Over 30 craft cannabis brands will sell gourmet chocolates, baked goods, extracts, savoury delights, infused creams and cannabis accessory products at the festive edition of Green Market Toronto taking place this Sunday, December 10, at a yet-to-be-revealed location.
“Everyone is in transition right now, but there’s a lot to celebrate and I think that’s it’s going to be a really big party,” said market co-founder Lisa Campbell, who said this event is to be the biggest yet. Musician Ian Campeau (aka DJ NDN) of A Tribe Called Red fame will be hosting the event, which will feature a line-up of special celebrity guest DJs, and fundraise for the Overdose Prevention Society.
On a mission to connect cannabis users with products they cannot access through legal means—edibles have not been available from dispensaries since 2016 Project Claudia police raids—the market has been held regularly this year in Toronto. A special edition called “Nuit Verte” travelled to Montreal in July.
Sunday’s event celebrates the federal government’s legalization of edibles for July 2019. “We achieved our original mission of pushing for access and product diversity,” Campbell said. “And now we’ve also achieved the mission of having the federal government acknowledge that craft processing and growth should be included.” The regulatory framework outlined by Health Canada last month has provisioned several potential licenses for craft cannabis companies.
In Ontario, the Liquor Control Board of Ontario (LCBO) will handle recreational cannabis sales. Despite the provincial government’s “severe messaging” on the issue, which involves a crackdown on all private storefronts, Campbell is supportive of the government-run sales model because of the LCBO’s historic commitment to craft products. Supporting and stocking local manufacturers is one of the key strategic objectives listed on the LCBO’s website.
Green Market Toronto operates illegally and has justified its existence to the fact that the products on sale are not available from any of the medical cannabis producers licensed in the ACMPR. Campbell attributed the lack of police interference in the past to the organizers’ being “public and transparent,” about their intentions, and the clear on how they are not affiliated with organized crime.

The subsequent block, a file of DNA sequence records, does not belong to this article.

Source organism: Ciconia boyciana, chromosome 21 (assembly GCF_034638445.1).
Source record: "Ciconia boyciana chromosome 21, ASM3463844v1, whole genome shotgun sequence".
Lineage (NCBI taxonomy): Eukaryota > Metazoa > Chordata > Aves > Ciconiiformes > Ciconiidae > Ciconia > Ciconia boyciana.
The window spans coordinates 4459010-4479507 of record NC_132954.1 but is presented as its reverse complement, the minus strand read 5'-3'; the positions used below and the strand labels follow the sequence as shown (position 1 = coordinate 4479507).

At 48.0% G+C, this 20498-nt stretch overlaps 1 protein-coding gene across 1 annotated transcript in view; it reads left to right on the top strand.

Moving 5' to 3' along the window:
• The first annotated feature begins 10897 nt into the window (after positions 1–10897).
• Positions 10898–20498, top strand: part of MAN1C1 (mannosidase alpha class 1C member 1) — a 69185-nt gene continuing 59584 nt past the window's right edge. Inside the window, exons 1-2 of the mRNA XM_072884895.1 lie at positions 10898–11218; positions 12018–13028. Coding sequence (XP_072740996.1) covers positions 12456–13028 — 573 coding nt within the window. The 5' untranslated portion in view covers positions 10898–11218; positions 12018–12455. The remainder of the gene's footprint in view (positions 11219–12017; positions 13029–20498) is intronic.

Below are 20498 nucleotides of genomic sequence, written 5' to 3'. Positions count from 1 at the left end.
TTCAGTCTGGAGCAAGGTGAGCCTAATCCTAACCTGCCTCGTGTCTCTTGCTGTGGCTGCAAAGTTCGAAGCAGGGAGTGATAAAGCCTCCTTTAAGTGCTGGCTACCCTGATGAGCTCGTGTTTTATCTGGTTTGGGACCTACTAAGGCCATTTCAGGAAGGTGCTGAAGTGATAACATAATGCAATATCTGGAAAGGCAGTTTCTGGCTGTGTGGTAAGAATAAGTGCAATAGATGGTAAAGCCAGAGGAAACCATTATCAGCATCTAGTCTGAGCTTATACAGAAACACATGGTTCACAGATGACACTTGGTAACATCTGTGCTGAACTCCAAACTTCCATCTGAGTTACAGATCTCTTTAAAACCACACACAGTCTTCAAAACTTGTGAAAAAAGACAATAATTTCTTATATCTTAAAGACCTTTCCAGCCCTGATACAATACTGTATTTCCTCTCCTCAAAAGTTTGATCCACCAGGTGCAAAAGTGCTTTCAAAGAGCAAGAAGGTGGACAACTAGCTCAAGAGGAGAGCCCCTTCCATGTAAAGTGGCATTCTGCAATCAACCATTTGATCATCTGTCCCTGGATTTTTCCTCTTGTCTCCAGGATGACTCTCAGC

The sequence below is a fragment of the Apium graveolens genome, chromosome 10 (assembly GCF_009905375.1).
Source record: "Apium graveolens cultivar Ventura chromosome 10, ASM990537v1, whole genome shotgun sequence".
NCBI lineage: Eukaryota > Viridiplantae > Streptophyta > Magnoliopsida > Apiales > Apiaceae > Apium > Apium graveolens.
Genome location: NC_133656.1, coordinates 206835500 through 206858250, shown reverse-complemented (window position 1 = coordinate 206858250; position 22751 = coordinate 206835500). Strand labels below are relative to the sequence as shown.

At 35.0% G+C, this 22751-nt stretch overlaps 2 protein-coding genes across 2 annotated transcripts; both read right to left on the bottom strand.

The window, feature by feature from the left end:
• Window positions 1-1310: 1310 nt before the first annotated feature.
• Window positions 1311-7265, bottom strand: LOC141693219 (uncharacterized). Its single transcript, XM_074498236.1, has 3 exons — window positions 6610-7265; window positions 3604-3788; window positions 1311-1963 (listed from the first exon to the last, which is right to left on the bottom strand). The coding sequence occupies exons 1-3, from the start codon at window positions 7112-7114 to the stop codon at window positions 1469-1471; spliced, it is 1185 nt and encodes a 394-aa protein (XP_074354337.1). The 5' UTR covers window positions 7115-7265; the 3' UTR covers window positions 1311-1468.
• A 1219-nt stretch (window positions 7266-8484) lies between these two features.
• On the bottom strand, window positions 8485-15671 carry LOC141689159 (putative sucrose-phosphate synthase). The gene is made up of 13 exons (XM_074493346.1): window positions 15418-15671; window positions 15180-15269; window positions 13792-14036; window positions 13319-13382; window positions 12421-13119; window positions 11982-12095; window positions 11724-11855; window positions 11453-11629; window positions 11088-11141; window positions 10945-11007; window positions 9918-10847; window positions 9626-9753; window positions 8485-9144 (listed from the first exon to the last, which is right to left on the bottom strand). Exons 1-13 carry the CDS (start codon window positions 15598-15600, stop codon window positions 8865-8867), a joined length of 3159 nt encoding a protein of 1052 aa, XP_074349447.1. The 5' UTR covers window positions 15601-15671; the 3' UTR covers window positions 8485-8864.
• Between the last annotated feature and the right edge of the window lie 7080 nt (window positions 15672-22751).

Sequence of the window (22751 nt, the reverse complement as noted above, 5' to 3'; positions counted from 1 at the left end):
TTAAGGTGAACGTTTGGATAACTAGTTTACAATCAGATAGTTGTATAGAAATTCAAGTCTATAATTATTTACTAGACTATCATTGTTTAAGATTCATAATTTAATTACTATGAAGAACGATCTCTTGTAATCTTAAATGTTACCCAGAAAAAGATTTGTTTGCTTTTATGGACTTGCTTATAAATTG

Many regular vendors will be absent from this edition of the market because they are transitioning to the legal market. “If you are licenced or working towards that you don't necessarily want to do anything that breaks the law,” Campbell explained.
Indeed, many past Green Market vendors are “looking at six, seven figure deals” in Canada and the US, she said. In September, her fellow Green Market co-founder Sarah Gillies’ range of natural health and spa products, Mary Jane’s Touch, was acquired by MYM Nutraceuticals.
Despite the “access” argument being made redundant for most edibles no later than one year after legalization, Campbell believes there is a future for Green Market, arguing that the government has not specifically outlawed pop-up markets. “If we regulate cannabis like alcohol, and we have alcohol at farmers markets, there is a chance for local craft producers to have their products in a stand in a booth to represent their own craft products,” she said.
While encouraged by her vendors' success in infiltrating the legal industry, Campbell believes the cannabis industry still has a “long way to go,” in particular when it comes to diversity. “In the corporate legal cannabis world, it’s mostly white guys in suits,” she said. “We need to treat cannabis like wine and recognize that there is regional diversity.”